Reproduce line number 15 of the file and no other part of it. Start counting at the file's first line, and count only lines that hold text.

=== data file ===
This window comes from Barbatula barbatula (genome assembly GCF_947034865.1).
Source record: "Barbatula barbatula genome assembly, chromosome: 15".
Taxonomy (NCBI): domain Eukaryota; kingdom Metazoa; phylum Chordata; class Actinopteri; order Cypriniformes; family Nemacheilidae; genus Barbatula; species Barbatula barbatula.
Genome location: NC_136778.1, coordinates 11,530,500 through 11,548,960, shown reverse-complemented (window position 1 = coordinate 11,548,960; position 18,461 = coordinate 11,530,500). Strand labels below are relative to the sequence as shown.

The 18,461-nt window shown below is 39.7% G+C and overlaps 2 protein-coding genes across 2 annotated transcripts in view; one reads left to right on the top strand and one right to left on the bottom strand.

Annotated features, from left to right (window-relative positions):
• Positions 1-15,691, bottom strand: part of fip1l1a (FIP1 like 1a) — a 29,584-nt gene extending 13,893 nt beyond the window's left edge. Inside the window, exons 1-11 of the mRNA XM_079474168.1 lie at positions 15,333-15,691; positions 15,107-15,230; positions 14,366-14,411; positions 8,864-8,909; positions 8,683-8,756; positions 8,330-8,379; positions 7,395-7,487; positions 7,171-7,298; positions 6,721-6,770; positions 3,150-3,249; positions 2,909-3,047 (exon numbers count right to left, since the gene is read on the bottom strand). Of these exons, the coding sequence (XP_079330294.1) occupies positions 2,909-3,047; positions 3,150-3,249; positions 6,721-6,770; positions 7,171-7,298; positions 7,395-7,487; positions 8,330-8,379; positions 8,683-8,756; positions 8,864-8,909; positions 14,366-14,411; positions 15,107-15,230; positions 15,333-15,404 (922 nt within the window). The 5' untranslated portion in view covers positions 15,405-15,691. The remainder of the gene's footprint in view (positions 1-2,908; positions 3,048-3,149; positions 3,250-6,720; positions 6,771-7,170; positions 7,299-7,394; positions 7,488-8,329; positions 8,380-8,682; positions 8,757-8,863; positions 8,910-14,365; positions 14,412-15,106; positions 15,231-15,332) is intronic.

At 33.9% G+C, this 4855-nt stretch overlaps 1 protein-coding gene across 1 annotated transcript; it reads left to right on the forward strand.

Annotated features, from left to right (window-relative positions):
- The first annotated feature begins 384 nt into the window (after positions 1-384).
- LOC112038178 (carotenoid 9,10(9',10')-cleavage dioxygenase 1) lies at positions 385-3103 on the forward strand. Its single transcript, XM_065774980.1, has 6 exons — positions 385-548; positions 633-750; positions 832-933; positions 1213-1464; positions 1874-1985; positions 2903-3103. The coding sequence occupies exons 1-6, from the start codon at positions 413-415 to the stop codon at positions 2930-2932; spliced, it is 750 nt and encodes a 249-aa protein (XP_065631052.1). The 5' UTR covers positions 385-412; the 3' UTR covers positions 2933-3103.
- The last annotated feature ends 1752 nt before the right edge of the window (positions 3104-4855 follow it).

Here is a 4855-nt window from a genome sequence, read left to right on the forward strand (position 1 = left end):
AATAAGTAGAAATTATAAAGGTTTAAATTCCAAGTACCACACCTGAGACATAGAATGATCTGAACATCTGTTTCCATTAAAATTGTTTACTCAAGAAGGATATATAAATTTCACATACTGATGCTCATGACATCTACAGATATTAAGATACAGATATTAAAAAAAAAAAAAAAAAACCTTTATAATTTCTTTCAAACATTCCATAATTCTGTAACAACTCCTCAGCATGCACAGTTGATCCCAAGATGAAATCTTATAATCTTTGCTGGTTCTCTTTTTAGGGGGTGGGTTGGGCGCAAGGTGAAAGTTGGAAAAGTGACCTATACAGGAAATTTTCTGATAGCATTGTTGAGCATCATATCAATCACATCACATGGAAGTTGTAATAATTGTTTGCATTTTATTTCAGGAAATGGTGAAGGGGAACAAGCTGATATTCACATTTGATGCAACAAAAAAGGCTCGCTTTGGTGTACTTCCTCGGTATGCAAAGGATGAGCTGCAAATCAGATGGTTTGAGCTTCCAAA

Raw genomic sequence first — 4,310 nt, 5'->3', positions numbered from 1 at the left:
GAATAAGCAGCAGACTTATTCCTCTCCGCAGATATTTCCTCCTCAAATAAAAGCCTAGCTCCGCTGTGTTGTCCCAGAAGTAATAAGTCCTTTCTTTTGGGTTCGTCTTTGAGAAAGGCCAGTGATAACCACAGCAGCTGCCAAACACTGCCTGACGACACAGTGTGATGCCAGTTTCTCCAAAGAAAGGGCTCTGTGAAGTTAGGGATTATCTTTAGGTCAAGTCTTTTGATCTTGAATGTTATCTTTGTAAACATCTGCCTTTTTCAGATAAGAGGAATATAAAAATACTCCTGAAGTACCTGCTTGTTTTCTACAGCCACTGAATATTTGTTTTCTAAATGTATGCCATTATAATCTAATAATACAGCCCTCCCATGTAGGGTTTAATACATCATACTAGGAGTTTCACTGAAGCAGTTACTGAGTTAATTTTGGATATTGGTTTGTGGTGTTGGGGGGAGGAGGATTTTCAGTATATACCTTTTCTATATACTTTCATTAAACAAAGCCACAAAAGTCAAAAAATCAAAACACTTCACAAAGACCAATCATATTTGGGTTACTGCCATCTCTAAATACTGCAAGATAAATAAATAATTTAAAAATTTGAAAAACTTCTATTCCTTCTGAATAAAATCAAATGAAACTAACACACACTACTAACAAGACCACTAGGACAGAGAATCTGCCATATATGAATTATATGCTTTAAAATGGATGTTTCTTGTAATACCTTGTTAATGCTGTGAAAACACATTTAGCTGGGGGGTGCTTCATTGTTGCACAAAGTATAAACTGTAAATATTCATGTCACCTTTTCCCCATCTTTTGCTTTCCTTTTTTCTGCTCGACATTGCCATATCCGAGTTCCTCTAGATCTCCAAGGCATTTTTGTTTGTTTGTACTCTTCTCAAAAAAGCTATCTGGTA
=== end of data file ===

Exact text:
Raw genomic sequence first — 4,310 nt, 5'->3', positions numbered from 1 at the left: